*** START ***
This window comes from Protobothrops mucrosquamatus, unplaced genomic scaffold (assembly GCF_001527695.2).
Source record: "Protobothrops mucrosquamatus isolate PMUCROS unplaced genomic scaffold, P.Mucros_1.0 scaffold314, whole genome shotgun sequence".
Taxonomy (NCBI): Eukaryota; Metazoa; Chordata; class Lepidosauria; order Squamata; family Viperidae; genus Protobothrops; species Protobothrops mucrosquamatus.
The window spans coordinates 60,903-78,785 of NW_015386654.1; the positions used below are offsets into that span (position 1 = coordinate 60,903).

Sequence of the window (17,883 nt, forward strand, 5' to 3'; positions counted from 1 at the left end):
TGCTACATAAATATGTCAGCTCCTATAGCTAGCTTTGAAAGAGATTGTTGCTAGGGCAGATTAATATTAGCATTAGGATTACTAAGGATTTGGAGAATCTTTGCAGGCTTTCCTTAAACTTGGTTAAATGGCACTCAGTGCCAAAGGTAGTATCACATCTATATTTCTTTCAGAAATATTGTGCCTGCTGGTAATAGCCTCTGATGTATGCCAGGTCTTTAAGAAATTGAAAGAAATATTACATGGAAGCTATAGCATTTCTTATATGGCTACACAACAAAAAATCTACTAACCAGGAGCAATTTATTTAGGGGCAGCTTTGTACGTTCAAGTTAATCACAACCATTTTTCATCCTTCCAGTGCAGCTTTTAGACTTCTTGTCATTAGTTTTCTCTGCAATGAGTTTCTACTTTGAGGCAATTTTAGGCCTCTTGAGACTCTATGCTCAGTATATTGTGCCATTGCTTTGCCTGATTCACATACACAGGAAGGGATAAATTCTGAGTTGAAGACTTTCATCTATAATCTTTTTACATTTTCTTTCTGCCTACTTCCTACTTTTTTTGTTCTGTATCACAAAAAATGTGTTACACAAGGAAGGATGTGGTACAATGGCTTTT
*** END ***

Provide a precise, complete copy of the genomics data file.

This window comes from Protobothrops mucrosquamatus, unplaced genomic scaffold (assembly GCF_001527695.2).
Source record: "Protobothrops mucrosquamatus isolate PMUCROS unplaced genomic scaffold, P.Mucros_1.0 scaffold314, whole genome shotgun sequence".
Taxonomy (NCBI): Eukaryota; Metazoa; Chordata; class Lepidosauria; order Squamata; family Viperidae; genus Protobothrops; species Protobothrops mucrosquamatus.
The window spans coordinates 60,903-78,785 of NW_015386654.1; the positions used below are offsets into that span (position 1 = coordinate 60,903).

Sequence of the window (17,883 nt, forward strand, 5' to 3'; positions counted from 1 at the left end):
TGCTACATAAATATGTCAGCTCCTATAGCTAGCTTTGAAAGAGATTGTTGCTAGGGCAGATTAATATTAGCATTAGGATTACTAAGGATTTGGAGAATCTTTGCAGGCTTTCCTTAAACTTGGTTAAATGGCACTCAGTGCCAAAGGTAGTATCACATCTATATTTCTTTCAGAAATATTGTGCCTGCTGGTAATAGCCTCTGATGTATGCCAGGTCTTTAAGAAATTGAAAGAAATATTACATGGAAGCTATAGCATTTCTTATATGGCTACACAACAAAAAATCTACTAACCAGGAGCAATTTATTTAGGGGCAGCTTTGTACGTTCAAGTTAATCACAACCATTTTTCATCCTTCCAGTGCAGCTTTTAGACTTCTTGTCATTAGTTTTCTCTGCAATGAGTTTCTACTTTGAGGCAATTTTAGGCCTCTTGAGACTCTATGCTCAGTATATTGTGCCATTGCTTTGCCTGATTCACATACACAGGAAGGGATAAATTCTGAGTTGAAGACTTTCATCTATAATCTTTTTACATTTTCTTTCTGCCTACTTCCTACTTTTTTTGTTCTGTATCACAAAAAATGTGTTACACAAGGAAGGATGTGGTACAATGGCTTTT